Trump Says He May Upset China Over Trade Action in Coming Weeks

Michael Candelori/Zuma Press/TNS

President Donald Trump said he’ll confront China “very strongly” over trade in the coming weeks, and send a warning to North Korea’s biggest trading partner after his meeting with Kim Jong Un.

“China could be a little bit upset about trade because we are very strongly clamping down on trade,” Trump said in an interview with Fox News’ Bret Baier that aired June 13. The interview was conducted June 12 aboard Air Force One before Trump left Singapore after his meeting with Kim.

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When pressed on how vigorously the U.S. will act, Trump responded: “Very strongly.”

“You will see over the next couple of weeks. They understand what we are doing,” he said before praising his “good personal relationship” with Chinese President Xi Jinping.

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The White House has said it’s proceeding with plans to impose duties on $50 billion of Chinese goods, after weeks of discussions between the U.S. and China yielded little progress on a trade deal. China has vowed retaliatory tariffs and warned that it wouldn’t deliver on any commitments over trade if the U.S. duties take effect.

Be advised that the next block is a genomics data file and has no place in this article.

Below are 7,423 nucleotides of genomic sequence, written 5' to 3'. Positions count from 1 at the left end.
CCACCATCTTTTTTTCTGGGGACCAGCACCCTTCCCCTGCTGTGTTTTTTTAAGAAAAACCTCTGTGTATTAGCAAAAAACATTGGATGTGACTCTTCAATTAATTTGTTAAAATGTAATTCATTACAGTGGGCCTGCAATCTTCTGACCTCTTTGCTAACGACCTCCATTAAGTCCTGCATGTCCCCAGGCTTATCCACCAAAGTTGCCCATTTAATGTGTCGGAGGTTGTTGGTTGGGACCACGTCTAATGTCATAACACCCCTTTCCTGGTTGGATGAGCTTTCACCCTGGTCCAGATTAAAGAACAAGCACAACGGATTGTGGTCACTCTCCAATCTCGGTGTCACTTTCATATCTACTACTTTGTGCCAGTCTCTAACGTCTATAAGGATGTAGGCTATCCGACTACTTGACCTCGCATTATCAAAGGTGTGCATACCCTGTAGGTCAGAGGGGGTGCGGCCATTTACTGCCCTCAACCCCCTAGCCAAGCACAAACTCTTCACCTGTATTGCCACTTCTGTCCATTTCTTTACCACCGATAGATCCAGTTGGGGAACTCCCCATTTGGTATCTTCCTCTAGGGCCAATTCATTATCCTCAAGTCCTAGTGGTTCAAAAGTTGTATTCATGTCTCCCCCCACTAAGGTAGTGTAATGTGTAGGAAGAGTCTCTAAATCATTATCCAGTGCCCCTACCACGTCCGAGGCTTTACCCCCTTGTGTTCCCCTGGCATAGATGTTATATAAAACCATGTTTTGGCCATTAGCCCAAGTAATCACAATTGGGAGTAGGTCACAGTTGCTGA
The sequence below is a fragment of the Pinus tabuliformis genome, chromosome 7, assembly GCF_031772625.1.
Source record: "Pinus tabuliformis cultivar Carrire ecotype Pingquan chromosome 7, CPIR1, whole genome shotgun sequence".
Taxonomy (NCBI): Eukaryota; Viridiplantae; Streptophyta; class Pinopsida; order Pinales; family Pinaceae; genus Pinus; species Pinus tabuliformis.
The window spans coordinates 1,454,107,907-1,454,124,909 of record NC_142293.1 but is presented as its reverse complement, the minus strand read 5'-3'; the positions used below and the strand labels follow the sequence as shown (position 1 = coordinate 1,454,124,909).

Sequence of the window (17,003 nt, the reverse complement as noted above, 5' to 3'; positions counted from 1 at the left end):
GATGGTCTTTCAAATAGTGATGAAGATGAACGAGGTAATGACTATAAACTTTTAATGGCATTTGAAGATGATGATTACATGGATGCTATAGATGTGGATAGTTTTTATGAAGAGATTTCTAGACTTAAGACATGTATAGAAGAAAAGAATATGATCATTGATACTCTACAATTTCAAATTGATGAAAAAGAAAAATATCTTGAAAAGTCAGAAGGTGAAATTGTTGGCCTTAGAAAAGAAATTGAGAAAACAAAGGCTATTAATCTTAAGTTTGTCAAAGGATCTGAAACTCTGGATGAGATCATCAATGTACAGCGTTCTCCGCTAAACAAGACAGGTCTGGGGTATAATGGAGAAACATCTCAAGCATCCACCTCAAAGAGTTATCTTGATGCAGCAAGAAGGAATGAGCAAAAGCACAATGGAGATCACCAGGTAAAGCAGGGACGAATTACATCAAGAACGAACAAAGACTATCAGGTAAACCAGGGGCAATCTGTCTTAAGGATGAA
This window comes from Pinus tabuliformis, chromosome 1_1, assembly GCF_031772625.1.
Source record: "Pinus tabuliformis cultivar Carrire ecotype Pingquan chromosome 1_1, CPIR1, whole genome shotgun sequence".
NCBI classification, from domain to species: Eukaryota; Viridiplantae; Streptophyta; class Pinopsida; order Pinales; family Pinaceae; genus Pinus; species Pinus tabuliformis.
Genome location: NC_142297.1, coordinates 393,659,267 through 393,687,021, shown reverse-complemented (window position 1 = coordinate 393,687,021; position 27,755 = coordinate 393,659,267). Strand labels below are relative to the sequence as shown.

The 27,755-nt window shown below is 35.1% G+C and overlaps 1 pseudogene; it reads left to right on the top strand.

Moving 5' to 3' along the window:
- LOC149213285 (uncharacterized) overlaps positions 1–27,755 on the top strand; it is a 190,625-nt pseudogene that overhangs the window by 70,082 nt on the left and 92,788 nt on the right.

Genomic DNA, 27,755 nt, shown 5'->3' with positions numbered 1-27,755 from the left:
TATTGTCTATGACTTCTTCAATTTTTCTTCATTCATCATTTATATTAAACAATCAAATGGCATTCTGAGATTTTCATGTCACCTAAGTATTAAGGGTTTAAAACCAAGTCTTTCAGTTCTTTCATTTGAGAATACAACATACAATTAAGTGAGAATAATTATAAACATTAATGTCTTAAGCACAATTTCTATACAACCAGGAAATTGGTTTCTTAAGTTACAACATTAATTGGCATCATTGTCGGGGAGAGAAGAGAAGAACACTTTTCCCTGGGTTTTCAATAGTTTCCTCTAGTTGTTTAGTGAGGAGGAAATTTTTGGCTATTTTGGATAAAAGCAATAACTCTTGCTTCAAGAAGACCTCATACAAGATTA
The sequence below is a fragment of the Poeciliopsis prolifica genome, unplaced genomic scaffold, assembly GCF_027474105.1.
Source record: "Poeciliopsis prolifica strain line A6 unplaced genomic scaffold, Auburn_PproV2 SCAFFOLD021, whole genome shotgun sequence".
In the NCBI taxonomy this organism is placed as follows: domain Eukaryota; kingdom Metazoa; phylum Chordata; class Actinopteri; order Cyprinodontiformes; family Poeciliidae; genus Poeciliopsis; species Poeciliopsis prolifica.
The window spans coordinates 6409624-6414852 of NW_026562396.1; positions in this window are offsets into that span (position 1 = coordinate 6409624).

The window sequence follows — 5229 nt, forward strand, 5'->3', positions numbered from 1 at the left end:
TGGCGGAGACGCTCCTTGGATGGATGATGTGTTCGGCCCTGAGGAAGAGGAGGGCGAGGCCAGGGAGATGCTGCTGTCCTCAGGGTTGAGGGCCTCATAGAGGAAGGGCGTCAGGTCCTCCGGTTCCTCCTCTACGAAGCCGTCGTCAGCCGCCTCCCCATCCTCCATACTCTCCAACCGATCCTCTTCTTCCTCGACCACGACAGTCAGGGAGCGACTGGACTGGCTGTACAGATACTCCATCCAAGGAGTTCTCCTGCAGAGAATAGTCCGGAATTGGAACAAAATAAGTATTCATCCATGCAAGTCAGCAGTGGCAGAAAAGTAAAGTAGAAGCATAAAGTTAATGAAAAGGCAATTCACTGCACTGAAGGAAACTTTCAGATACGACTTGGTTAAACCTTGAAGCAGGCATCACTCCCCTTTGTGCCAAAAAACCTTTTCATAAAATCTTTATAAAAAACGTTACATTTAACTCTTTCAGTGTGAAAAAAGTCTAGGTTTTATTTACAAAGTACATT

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The Trump administration is due to release a final list of Chinese import targets by June 15, and planned investment restrictions and export controls will follow on June 30. The tariffs and investment curbs will be implemented shortly after, according to the White House.

Even still, China is widely seen as one of the big winners of Trump’s meeting with Kim as it hopes to maintain stability in its neighboring country and boost trade. Trump on June 12 thanked China for tightening its sanctions on trade with North Korea, arguing that the economic pressure along North Korea’s northwest border had helped bring Kim to the negotiating table.

But China is also eager to soften its sanctions on North Korea and signaled after the Trump-Kim meeting it might urge the United Nations to follow suit if North Korea complies with Security Council demands for denuclearization.

“Sanctions are a means, not an end,” Foreign Ministry spokesman Geng Shuang said June 12. “We believe the Security Council should make efforts to support the current diplomatic efforts.”